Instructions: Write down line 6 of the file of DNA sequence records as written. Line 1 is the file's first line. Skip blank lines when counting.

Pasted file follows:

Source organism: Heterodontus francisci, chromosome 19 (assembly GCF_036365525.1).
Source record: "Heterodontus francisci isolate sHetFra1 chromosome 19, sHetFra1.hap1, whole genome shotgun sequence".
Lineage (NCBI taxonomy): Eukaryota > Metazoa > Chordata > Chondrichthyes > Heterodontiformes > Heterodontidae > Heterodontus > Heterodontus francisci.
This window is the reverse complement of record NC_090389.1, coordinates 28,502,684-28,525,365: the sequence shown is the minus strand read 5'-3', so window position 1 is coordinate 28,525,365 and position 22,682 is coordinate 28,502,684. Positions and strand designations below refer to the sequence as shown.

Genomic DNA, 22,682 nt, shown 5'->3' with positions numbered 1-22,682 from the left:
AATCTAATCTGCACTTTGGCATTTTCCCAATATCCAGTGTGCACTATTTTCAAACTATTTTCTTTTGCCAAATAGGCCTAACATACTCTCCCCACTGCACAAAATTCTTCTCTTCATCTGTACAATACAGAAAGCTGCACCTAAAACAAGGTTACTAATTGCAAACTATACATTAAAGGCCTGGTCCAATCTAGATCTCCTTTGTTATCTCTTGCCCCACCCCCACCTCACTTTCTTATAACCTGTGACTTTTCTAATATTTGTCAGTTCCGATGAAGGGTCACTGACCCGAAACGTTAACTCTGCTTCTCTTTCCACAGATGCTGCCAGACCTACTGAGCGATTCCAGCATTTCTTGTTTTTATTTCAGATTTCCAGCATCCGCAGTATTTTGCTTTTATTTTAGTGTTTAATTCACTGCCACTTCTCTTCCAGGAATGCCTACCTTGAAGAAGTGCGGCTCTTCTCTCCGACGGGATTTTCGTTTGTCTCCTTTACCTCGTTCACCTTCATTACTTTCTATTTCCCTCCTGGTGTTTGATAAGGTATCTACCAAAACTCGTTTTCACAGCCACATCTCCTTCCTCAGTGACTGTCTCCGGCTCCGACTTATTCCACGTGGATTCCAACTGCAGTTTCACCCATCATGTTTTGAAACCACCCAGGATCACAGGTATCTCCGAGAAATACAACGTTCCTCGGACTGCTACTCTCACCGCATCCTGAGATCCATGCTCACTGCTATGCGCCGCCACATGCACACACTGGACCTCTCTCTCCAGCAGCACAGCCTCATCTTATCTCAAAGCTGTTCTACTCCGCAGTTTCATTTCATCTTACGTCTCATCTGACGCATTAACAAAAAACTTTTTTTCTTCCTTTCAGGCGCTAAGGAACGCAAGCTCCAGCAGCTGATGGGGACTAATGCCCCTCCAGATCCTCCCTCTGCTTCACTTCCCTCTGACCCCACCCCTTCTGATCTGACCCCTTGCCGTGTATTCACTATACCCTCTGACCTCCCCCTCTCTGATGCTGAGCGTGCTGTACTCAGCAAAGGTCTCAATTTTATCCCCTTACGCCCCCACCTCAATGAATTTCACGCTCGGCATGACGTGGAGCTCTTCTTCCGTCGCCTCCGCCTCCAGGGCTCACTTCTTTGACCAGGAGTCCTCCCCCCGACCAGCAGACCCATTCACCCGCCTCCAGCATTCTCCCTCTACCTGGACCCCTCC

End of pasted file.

AATCTAATCTGCACTTTGGCATTTTCCCAATATCCAGTGTGCACTATTTTCAAACTATTTTCTTTTGCCAAATAGGCCTAACATACTCTCCCCACTGCACAAAATTCTTCTCTTCATCTGTACAATACAGAAAGCTGCACCTAAAACAAGGTTACTAATTGCAAACTATACATTAAAGGCCTGGTCCAATCTAGATCTCCTTTGTTATCTCTTGCCCCACCCCCACCTCACTTTCTTATAACCTGTGACTTTTCTAATATTTGTCAGTTCCGATGAAGGGTCACTGACCCGAAACGTTAACTCTGCTTCTCTTTCCACAGATGCTGCCAGACCTACTGAGCGATTCCAGCATTTCTTGTTTTTATTTCAGATTTCCAGCATCCGCAGTATTTTGCTTTTATTTTAGTGTTTAATTCACTGCCACTTCTCTTCCAGGAATGCCTACCTTGAAGAAGTGCGGCTCTTCTCTCCGACGGGATTTTCGTTTGTCTCCTTTACCTCGTTCACCTTCATTACTTTCTATTTCCCTCCTGGTGTTTGATAAGGTATCTACCAAAACTCGTTTTCACAGCCACATCTCCTTCCTCAGTGACTGTCTCCGGCTCCGACTTATTCCACGTGGATTCCAACTGCAGTTTCACCCATCATGTTTTGAAACCACCCAGGATCACAGGTATCTCCGAGAAATACAACGTTCCTCGGACTGCTACTCTCACCGCATCCTGAGATCCATGCTCACTGCTATGCGCCGCCACATGCACACACTGGACCTCTCTCTCCAGCAGCACAGCCTCATCTTATCTCAAAGCTGTTCTACTCCGCAGTTTCATTTCATCTTACGTCTCATCTGACGCATTAACAAAAAACTTTTTTTCTTCCTTTCAGGCGCTAAGGAACGCAAGCTCCAGCAGCTGATGGGGACTAATGCCCCTCCAGATCCTCCCTCTGCTTCACTTCCCTCTGACCCCACCCCTTCTGATCTGACCCCTTGCCGTGTATTCACTATACCCTCTGACCTCCCCCTCTCTGATGCTGAGCGTGCTGTACTCAGCAAAGGTCTCAATTTTATCCCCTTACGCCCCCACCTCAATGAATTTCACGCTCGGCATGACGTGGAGCTCTTCTTCCGTCGCCTCCGCCTCCAGGGCTCACTTCTTTGACCAGGAGTCCTCCCCCCGACCAGCAGACCCATTCACCCGCCTCCAGCATTCTCCCTCTACCTGGACCCCTCC